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+27 votes
3.1k views

Consider the following database relations containing the attributes

  • Book_id
  • Subject_Category_of_book
  • Name_of_Author
  • Nationality_of_Author

With Book_id as the primary key.

  1. What is the highest normal form satisfied by this relation?

  2. Suppose the attributes Book_title and Author_address are added to the relation, and the primary key is changed to {Name_of_Author, Book_title}, what will be the highest normal form satisfied by the relation?

asked in Databases by Veteran (59.5k points) | 3.1k views
0
Please explain..?

4 Answers

+28 votes
Best answer

No FDs are given. So, assuming them from the attributes. 

Since Book_id is the key we have,

  • Book_id $\to$ Subject_Category_of_book
  • Book_id $\to$ Name_of_Author
  • Book_id $\to$ Nationality_of_Author

We can also have the following FDs

  • Name_of_Author $\to$ Nationality_of_Author

This FD won't be there if two authors exist with the same name. But Author_id being not there and {Name_of_Author, Book_title} in (b) part, shows that Name_of_Author is indeed unique. 

Now, Name_of_Author $\to$ Nationality_of_Author is a transitive functional dependency as both side of the FD are non-key attributes and the FD is non-trivial. So, the relation is not in 3NF. Since there is only one key (since no other attribute determine Book_id and Book_id is a key), it is in 2NF. 

a. 2NF

b. New set of FDs are

  • Book_id $\to$ Subject_Category_of_book
  • Book_id $\to$ Name_of_Author
  • Book_id $\to$ Nationality_of_Author
  • Book_id $\to$ Book_title
  • Name_of_Author $\to$ Nationality_of_Author
  • Name_of_Author $\to$ Author_address
  • {Book_title, Name_of_Author} $\to$ Book_id

One thing to notice here is only the primary key is being changed from Book_id to {Book_title, Name_of_Author}, but Book_id is still a key as based on convention Book_id always determines Book_title. 

So, now Name_of_Author $\to$ Author_address becomes a partial FD as Name_of_Author is a part of a key and Author_address is not a key attribute. So, relation is now just in 1NF. 

answered by Veteran (355k points)
selected by
+1

a. Book_id is key => key is single attribute . therefore no partial dependency = 2NF

b.(Name_of_author,Book_title) = 2 attribute key . may have partial dependency .therefore not in 2NF

Book_title may derive subject_category_of_book.

as explained in above comment name_of_author derive nationality. but how its possible.

plz explain it .

+6
The FDs I have taken as assumed. I suppose you can just leave this question as without exact FD we cannot say anything.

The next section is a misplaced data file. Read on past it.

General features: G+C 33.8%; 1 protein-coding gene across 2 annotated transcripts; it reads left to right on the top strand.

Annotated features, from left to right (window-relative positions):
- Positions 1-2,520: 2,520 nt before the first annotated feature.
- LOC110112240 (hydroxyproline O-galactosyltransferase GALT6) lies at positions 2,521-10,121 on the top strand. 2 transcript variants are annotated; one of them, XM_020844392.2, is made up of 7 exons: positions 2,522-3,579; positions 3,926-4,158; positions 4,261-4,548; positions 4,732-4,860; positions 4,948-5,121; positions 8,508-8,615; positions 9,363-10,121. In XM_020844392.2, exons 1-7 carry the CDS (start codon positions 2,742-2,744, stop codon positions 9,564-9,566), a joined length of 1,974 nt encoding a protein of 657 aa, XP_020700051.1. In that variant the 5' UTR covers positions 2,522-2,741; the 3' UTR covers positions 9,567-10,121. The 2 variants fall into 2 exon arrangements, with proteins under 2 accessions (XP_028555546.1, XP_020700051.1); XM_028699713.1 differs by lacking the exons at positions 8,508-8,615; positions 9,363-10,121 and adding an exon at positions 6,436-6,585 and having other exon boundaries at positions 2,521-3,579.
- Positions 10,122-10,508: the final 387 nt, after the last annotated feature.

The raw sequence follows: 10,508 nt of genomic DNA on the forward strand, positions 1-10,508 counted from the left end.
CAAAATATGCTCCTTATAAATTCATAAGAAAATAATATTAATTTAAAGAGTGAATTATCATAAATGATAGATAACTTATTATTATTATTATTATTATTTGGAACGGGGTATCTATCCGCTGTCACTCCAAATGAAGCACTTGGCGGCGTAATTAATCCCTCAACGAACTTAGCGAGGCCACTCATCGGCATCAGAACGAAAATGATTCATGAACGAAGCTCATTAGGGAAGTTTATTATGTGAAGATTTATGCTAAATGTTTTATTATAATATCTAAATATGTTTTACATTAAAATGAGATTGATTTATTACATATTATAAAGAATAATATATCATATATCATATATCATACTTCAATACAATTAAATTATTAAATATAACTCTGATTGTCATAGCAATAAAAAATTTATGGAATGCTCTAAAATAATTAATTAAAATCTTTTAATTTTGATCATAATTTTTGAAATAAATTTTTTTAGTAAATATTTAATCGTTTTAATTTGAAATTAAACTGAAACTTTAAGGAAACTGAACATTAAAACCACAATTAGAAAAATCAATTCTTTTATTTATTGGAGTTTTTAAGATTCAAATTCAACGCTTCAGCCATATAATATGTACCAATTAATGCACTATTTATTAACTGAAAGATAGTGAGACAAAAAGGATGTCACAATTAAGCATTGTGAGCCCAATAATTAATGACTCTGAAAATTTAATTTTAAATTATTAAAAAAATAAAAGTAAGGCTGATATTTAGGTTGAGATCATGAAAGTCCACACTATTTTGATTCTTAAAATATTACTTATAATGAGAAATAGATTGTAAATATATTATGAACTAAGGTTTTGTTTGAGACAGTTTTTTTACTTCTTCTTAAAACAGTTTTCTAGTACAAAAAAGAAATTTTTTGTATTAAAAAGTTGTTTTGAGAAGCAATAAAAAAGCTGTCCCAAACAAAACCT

0
ok sir
0
@Arjun sir, please change the answer . It's creating confusion!
+38 votes
  • Book_id  ――――――――――――――― i
  • Subject_Category_of_book  ――――――― c
  • Name_of_Author  ――――――――――― a
  • Nationality_of_Author  ―――――――――  n
  • Book_title     ―――――――――――――  t
  • Author_address   ―――――――――――  d

first part) i --> c a n
which satisfies BCNF

second part) 
i --> c a n 
a t --> i c n d
CKs = { {a t} , {i t} }
first FD satisfies BCNF
second FD violates 2NF
Hence, in 1NF

answered by Boss (30.7k points)
0

this is appropriate description yes

+11
second part)  
i --> c a n  
a t --> i c n d
CKs = { {a t} , {i t} }

 first FD violates 2NF
because i is  proper subset of candidate key {i t} and
RHS is non-prime attribute

second FD satisfies BCNF
because LHS is superkey

Hence, in 1NF
+1
In 2nd part ,

why included

i->c a n

?

please explain
0
Part 2 is extension of Part 1
+3
in second part, primary key is changed, but "i" is still there some another candidate key on schema, that is why i->can is included in part 2.
0

in part (b):

  • Book_id  ――――――――――――――― i
  • Subject_Category_of_book  ――――――― c
  • Name_of_Author  ――――――――――― a
  • Nationality_of_Author  ―――――――――  n
  • Book_title     ―――――――――――――  t
  • Author_address   ―――――――――――  d

i -> c,a,n

{i,t} is a CK

so, {i,t} -> i,t,c,a,n,d

how d (address of the author) derived from {i,t} ???

0
as nothing is mentioned about FD's then why did u assume only this FD .other FD may be present then highest normal form become 2NF.
0

Why is {i, t} a CK? Isn't t redundant? CK should be minimal.

+1

how are you determining fds here .Is there any procedure for that.

0 votes
as there is only one relation that has a primary key with only one attribute, so we can derive only one functional dependency that is :

 Book_id->Book_id, Subject_Category_of_book, Name_of_Author, Nationality_of_Author.

and here the LHS is a superkey so, it is in BCNF.

But when the attributes Book_title and Author_address are added to the relation, and the primary key is changed to {Name_of_Author,Book_title}.

We get an additional functional dependency which is:

Name_of_Author,Book_title-> Book_id, Subject_Category_of_book, Name_of_Author, Nationality_of_Author,Name_of_Author,Book_title

and we already have :

 Book_id->Book_id, Subject_Category_of_book, Name_of_Author, Nationality_of_Author.

that is a non prime attribute is determining some non prime atrributes.

So, it is in 1NF(Because there is  partial dependency in 1st fd).
answered by Active (2.1k points)
edited by
–3 votes

lets rename the attributes

a)

Let Bookid=A,subject-category-of-book=B,Name-of-author=C,Nationality-of-Author=D

A is the Pk

hence A+={BCD}

F .D is A->BCD

Since there is  one attributed CK,there is no prime attribute hence,no partial dependency,so Relation is 2NF

No transitive dependency so 3NF

Non trivial dependency A->BCD

LHS is SK (CK is SK too)

So highest form is BCNF

b)Let Book-Title=E

Author-Address=F

CE->ABD ce is PK

There is a non trivial dependency and LHS of which is SK so BCNF.

answered by Active (3.5k points)


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